Posted on Dec 26, 2023

Two people were shot in the Paddock Shopping Mall in Ocala, Florida on the afternoon of Saturday, December 23, 2023. One victim was a man, and he died as a result of his injuries. The other victim was a woman, and she was taken to the hospital after the shooting. The shooter had apparently fled the scene by the time the police arrived.

It’s thought that the deceased male victim was targeted. Although the shooter’s has not been confirmed, an arrest warrant was issued for Albert Shell Jr.

Can You Bring a Negligent Security Case After a Shooting at a Shopping Mall?

shooting at shopping mall in Ocala, FloridaIn the wake of a shooting at a shopping mall, victims and their families may wonder about their legal remedies. Of course, the criminal side of the law exists to punish the criminal—the shooter. However, there may also be other legal avenues in the civil legal system that would allow families to recover money for their losses if those losses occurred due to negligence.

One such avenue is a negligent security case, which is a type of premises liability claim. An individual who is shot or injured—or the family of a person who is killed—can bring a lawsuit for negligent security if the injuries resulted from a property owner’s failure to provide adequate security measures.

Negligent security claims hinge on the principle that property owners, including shopping malls, have a duty to provide reasonable protection to their patrons against foreseeable crimes and to warm about or remedy any hazardous conditions on the property.

Common Examples of Negligent Security or Inadequate Security Measures

Various forms of inadequate security can constitute negligent security, including:

  • Insufficient lighting in parking lots or common areas.
  • Lack of security personnel or security patrols in areas where violent crime is likely to occur.
  • Failure to install or properly maintain surveillance cameras.
  • Inadequate control over access points, such as broken locks or lack of entry checkpoints.
  • Failure to respond to known security threats or previous incidents of violence.

When Are Violent Crimes Foreseeable?

The issue of foreseeability is often a big one in negligent security cases because the defense will often argue that the violent incident simply wasn’t foreseeable. That’s when we have to come up with viable arguments that the violent incident was foreseeable.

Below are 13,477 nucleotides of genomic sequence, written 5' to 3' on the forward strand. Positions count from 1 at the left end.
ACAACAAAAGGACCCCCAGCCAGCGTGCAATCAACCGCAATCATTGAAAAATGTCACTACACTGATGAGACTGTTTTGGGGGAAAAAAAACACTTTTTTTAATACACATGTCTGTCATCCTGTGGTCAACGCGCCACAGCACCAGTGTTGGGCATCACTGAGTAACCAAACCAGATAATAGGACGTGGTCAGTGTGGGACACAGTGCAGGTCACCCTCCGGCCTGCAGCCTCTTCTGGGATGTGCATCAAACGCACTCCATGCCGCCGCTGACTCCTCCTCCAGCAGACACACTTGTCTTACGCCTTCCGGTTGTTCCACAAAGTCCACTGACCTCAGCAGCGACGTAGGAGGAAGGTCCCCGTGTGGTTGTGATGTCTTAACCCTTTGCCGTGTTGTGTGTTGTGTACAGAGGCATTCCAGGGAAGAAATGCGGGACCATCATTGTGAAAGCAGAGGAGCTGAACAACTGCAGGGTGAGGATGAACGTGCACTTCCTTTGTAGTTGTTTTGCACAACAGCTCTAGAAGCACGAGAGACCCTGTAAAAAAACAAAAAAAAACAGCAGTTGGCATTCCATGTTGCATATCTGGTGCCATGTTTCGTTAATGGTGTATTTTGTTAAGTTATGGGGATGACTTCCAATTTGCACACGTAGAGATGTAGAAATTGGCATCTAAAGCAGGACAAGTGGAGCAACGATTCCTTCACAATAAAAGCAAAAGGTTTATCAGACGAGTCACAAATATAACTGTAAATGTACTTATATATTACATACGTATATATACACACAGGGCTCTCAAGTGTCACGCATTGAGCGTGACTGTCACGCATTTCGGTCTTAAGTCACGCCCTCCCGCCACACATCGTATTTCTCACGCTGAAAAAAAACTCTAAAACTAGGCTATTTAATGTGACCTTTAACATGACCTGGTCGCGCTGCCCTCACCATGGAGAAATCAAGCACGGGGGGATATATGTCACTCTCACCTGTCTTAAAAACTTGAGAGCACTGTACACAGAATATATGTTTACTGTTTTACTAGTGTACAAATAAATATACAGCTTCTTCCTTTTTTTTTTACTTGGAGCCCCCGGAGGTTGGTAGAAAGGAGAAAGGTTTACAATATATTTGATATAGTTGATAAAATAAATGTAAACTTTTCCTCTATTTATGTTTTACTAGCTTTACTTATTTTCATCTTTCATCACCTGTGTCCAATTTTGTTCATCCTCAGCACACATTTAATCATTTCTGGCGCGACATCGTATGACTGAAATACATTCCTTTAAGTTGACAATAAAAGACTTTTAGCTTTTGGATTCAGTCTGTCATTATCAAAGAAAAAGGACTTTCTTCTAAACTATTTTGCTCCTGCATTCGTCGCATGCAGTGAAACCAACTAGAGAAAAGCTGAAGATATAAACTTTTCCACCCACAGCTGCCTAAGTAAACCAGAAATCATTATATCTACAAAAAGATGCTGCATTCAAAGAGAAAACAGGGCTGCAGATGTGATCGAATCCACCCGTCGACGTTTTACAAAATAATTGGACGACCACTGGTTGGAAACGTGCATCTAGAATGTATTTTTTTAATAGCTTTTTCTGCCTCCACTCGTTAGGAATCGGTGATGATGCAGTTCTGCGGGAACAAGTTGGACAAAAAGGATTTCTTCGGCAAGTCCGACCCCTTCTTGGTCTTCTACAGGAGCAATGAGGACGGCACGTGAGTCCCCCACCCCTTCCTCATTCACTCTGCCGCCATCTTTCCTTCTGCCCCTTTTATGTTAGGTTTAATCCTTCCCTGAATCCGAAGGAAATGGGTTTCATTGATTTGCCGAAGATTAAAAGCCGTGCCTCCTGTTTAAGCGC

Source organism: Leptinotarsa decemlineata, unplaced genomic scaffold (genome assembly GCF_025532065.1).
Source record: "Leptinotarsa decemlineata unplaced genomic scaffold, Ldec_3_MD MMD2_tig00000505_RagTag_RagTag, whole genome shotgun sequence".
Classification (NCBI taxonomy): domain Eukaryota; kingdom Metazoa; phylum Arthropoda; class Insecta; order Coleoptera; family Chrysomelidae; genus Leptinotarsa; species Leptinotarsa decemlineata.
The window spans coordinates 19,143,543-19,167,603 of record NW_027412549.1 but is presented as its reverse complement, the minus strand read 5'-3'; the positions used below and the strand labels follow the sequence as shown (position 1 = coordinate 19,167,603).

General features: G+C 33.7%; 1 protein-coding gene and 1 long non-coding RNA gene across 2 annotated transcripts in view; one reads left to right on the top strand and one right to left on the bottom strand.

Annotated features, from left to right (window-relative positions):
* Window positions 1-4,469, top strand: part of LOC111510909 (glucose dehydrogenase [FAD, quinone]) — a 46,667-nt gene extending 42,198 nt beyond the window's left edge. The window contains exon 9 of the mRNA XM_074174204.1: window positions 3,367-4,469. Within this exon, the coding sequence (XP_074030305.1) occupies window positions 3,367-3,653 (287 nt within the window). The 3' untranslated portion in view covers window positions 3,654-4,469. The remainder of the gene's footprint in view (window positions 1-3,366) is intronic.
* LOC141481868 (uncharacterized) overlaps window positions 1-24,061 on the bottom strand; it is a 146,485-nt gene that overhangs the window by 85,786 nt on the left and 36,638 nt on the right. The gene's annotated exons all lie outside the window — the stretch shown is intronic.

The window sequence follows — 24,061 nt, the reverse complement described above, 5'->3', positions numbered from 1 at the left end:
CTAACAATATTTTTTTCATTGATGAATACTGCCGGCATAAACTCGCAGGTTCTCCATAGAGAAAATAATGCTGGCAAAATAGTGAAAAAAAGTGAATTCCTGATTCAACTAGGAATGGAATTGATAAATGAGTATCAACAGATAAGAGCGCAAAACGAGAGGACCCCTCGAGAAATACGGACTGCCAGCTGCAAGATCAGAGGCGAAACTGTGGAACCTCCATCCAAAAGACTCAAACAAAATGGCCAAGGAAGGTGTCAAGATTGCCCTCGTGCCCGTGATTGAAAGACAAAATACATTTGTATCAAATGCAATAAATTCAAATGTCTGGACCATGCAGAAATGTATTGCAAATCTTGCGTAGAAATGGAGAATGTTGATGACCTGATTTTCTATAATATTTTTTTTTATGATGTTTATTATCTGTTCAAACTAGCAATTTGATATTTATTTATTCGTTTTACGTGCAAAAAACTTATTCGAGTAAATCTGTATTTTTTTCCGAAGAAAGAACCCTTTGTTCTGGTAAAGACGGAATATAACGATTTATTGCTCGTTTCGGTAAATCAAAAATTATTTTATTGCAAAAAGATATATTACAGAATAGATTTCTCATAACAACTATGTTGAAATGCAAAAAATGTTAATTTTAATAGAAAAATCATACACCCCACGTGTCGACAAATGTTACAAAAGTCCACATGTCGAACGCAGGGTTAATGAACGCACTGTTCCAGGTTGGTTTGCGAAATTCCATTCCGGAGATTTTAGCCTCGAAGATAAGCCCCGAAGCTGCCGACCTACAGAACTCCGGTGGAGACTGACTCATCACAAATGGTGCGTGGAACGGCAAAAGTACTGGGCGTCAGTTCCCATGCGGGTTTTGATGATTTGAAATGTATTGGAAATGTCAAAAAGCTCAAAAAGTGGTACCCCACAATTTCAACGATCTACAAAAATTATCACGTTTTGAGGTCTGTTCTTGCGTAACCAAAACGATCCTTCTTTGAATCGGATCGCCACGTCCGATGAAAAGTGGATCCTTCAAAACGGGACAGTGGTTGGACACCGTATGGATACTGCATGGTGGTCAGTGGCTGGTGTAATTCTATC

Ultimately, courts will consider whether a reasonable person in the property owner's position would have anticipated the violent criminal act, based on prior incidents or the nature of the environment. If a similar act has occurred on the premises, or the area is known for such incidents, it may be considered foreseeable.

This is where a thorough investigation can make or break a case. Police calls or 911 calls to the property can show a pattern of crime on the property. Similarly, crime data from neighboring areas can show that the mall was in a “high crime” location. We can use this kind of evidence to show that the property owner knew or should have known about the potential for violent crime at the mall.

Elements of a Negligent Security Case

Proving a negligent security case requires establishing the four elements of negligence:

  1. Duty: The claimant must show that the property owner owed a duty of care to the victims. In the context of a shopping mall, this duty includes the provision of reasonable security measures to protect patrons and guests on the property.
  2. Breach: The claimant must demonstrate that the property owner breached its duty by failing to implement or maintain adequate security measures.
  3. Causation: The claimant needs to be able to show a direct link between the breach of duty and the harm suffered. This means showing that the inadequate security was a substantial factor in bringing about the injury.
  4. Damages: The victim must have suffered damages as a result of the incident, which can include medical bills, lost wages, and pain and suffering.

The burden of proof is on the claimant or the plaintiff. In other words, the claimant must establish each element of negligence by a preponderance of the evidence, which just means “more likely than not.” To put this numerically, it just means that the claimant needs to present enough evidence to get the factfinder to 50.1%. This is a much lower burden than the burden of proof in criminal cases, which is “beyond a reasonable doubt.”

To prove these elements, a claimant can gather evidence such as police reports, witness statements, expert testimony on security standards, and medical records. The testimony of security experts can be particularly pivotal in establishing what security measures are reasonable, based on the evidence regarding prior crimes on and around the property, and how the lack the security measures contributed to the incident.

In summary, a negligent security case can be pursued if it is demonstrated that a property owner's failure to provide adequate security measures allowed for a foreseeable criminal act to occur, resulting in harm to the victim.